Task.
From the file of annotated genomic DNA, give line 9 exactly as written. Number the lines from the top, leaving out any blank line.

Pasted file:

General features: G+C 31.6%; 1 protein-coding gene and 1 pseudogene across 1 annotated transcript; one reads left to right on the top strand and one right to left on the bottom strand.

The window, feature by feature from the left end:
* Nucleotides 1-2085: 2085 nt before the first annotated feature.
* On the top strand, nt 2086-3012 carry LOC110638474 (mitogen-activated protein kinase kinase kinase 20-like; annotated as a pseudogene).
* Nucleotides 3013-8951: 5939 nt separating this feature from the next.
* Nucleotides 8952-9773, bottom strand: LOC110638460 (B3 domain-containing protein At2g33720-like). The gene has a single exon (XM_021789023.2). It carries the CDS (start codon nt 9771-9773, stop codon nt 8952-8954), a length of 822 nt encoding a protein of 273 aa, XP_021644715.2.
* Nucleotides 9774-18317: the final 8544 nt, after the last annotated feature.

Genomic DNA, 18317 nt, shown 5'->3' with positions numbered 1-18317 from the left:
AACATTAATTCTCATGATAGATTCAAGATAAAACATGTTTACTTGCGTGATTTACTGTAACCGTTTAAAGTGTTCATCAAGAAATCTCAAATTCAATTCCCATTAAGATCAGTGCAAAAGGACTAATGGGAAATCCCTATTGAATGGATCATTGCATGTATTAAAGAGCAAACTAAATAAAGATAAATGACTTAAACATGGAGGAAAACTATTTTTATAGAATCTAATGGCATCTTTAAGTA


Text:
AACATTAATTCTCATGATAGATTCAAGATAAAACATGTTTACTTGCGTGATTTACTGTAACCGTTTAAAGTGTTCATCAAGAAATCTCAAATTCAATTCCCATTAAGATCAGTGCAAAAGGACTAATGGGAAATCCCTATTGAATGGATCATTGCATGTATTAAAGAGCAAACTAAATAAAGATAAATGACTTAAACATGGAGGAAAACTATTTTTATAGAATCTAATGGCATCTTTAAGTA